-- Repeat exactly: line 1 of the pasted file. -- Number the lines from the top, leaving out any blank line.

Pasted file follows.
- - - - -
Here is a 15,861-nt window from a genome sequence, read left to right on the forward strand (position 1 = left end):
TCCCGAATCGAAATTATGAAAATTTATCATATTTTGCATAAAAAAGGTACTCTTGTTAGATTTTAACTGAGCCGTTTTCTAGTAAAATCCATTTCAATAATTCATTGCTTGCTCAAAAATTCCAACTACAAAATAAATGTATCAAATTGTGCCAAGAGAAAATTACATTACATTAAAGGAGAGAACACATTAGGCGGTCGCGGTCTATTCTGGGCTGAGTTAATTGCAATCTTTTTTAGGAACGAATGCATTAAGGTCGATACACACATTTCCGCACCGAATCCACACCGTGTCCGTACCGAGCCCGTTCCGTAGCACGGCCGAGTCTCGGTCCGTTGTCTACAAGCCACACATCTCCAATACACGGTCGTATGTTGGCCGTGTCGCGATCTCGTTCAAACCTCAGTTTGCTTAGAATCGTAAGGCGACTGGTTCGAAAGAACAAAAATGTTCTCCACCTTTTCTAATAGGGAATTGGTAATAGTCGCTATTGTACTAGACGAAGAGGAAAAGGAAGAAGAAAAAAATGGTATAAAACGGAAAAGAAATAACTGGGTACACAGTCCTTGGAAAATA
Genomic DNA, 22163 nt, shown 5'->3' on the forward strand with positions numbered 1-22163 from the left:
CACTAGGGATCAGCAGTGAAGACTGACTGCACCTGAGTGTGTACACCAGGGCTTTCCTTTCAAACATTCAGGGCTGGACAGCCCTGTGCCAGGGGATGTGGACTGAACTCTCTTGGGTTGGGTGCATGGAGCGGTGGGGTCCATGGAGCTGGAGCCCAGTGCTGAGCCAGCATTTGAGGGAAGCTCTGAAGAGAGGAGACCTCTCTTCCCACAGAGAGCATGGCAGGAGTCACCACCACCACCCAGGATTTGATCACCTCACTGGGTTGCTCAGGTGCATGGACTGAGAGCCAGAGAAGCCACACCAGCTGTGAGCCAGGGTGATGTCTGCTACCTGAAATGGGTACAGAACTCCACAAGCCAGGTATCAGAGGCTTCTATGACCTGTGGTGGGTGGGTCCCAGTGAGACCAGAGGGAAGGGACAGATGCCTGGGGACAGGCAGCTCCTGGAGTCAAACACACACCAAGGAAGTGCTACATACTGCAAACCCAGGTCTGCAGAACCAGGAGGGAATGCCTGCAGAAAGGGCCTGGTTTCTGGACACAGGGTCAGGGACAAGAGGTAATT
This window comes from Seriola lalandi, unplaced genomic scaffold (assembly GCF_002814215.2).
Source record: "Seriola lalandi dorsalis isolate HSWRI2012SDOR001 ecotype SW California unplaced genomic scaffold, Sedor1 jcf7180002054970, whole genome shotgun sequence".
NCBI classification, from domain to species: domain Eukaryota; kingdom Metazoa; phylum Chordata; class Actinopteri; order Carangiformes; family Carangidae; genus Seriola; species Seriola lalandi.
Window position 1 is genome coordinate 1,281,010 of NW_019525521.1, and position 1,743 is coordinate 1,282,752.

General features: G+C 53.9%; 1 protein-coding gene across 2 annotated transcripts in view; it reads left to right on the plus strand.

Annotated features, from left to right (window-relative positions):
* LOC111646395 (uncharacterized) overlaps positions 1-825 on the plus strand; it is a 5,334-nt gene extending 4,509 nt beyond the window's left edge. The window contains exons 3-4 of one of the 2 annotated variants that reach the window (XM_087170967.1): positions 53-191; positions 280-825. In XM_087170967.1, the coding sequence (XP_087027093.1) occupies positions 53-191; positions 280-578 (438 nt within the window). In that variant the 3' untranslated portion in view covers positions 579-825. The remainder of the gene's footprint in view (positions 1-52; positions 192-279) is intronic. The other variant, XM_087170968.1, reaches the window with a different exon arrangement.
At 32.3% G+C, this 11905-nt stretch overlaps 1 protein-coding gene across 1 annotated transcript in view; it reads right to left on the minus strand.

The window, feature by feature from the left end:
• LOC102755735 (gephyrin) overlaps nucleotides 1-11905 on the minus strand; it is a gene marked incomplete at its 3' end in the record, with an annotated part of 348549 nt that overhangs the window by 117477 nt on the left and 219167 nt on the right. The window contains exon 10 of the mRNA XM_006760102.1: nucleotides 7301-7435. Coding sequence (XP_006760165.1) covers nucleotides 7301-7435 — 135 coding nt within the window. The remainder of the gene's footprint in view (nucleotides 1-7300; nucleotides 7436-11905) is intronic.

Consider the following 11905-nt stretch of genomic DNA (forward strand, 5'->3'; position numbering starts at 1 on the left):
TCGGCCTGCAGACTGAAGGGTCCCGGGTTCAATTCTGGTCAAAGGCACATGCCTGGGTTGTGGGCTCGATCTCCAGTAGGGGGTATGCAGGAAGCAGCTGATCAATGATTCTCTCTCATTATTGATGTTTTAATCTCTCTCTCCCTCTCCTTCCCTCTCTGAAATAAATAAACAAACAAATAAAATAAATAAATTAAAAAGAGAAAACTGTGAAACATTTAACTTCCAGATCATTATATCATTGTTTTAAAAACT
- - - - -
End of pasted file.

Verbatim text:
Here is a 15,861-nt window from a genome sequence, read left to right on the forward strand (position 1 = left end):